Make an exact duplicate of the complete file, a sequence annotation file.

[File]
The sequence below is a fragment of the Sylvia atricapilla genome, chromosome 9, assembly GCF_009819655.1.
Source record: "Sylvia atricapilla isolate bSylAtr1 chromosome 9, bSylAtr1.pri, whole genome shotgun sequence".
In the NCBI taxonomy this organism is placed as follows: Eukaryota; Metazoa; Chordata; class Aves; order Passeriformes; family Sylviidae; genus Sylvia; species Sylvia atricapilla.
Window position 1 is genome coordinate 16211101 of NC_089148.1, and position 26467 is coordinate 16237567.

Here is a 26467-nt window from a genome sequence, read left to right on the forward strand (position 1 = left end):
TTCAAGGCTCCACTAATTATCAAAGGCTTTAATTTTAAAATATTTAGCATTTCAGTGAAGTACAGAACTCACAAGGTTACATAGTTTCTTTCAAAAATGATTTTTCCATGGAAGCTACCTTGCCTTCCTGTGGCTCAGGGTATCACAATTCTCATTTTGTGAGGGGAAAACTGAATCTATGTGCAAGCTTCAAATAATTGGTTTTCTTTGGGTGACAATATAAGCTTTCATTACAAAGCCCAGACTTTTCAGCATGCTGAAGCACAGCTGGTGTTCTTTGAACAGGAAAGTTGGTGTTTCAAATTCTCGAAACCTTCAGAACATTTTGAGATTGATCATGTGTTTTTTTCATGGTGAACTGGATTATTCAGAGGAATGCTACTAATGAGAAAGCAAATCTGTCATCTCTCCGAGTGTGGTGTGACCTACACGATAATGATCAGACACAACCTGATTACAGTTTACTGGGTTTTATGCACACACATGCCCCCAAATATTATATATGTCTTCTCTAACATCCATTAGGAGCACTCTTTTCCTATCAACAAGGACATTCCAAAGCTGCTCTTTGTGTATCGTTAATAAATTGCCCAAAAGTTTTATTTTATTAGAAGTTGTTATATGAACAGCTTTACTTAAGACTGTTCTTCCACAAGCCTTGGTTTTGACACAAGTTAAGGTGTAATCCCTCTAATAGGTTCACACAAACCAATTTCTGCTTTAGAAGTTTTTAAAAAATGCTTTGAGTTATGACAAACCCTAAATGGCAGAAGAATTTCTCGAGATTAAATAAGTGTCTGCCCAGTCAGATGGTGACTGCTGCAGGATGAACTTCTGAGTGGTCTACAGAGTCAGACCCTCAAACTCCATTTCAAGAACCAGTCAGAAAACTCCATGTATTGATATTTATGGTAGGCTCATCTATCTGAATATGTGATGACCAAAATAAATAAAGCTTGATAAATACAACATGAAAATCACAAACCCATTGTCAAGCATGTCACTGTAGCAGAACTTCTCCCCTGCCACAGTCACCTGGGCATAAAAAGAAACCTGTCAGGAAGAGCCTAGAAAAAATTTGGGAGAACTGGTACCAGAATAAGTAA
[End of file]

The sequence below is a fragment of the Sylvia atricapilla genome, chromosome 9, assembly GCF_009819655.1.
Source record: "Sylvia atricapilla isolate bSylAtr1 chromosome 9, bSylAtr1.pri, whole genome shotgun sequence".
In the NCBI taxonomy this organism is placed as follows: Eukaryota; Metazoa; Chordata; class Aves; order Passeriformes; family Sylviidae; genus Sylvia; species Sylvia atricapilla.
Window position 1 is genome coordinate 16211101 of NC_089148.1, and position 26467 is coordinate 16237567.

Here is a 26467-nt window from a genome sequence, read left to right on the forward strand (position 1 = left end):
TTCAAGGCTCCACTAATTATCAAAGGCTTTAATTTTAAAATATTTAGCATTTCAGTGAAGTACAGAACTCACAAGGTTACATAGTTTCTTTCAAAAATGATTTTTCCATGGAAGCTACCTTGCCTTCCTGTGGCTCAGGGTATCACAATTCTCATTTTGTGAGGGGAAAACTGAATCTATGTGCAAGCTTCAAATAATTGGTTTTCTTTGGGTGACAATATAAGCTTTCATTACAAAGCCCAGACTTTTCAGCATGCTGAAGCACAGCTGGTGTTCTTTGAACAGGAAAGTTGGTGTTTCAAATTCTCGAAACCTTCAGAACATTTTGAGATTGATCATGTGTTTTTTTCATGGTGAACTGGATTATTCAGAGGAATGCTACTAATGAGAAAGCAAATCTGTCATCTCTCCGAGTGTGGTGTGACCTACACGATAATGATCAGACACAACCTGATTACAGTTTACTGGGTTTTATGCACACACATGCCCCCAAATATTATATATGTCTTCTCTAACATCCATTAGGAGCACTCTTTTCCTATCAACAAGGACATTCCAAAGCTGCTCTTTGTGTATCGTTAATAAATTGCCCAAAAGTTTTATTTTATTAGAAGTTGTTATATGAACAGCTTTACTTAAGACTGTTCTTCCACAAGCCTTGGTTTTGACACAAGTTAAGGTGTAATCCCTCTAATAGGTTCACACAAACCAATTTCTGCTTTAGAAGTTTTTAAAAAATGCTTTGAGTTATGACAAACCCTAAATGGCAGAAGAATTTCTCGAGATTAAATAAGTGTCTGCCCAGTCAGATGGTGACTGCTGCAGGATGAACTTCTGAGTGGTCTACAGAGTCAGACCCTCAAACTCCATTTCAAGAACCAGTCAGAAAACTCCATGTATTGATATTTATGGTAGGCTCATCTATCTGAATATGTGATGACCAAAATAAATAAAGCTTGATAAATACAACATGAAAATCACAAACCCATTGTCAAGCATGTCACTGTAGCAGAACTTCTCCCCTGCCACAGTCACCTGGGCATAAAAAGAAACCTGTCAGGAAGAGCCTAGAAAAAATTTGGGAGAACTGGTACCAGAATAAGTAA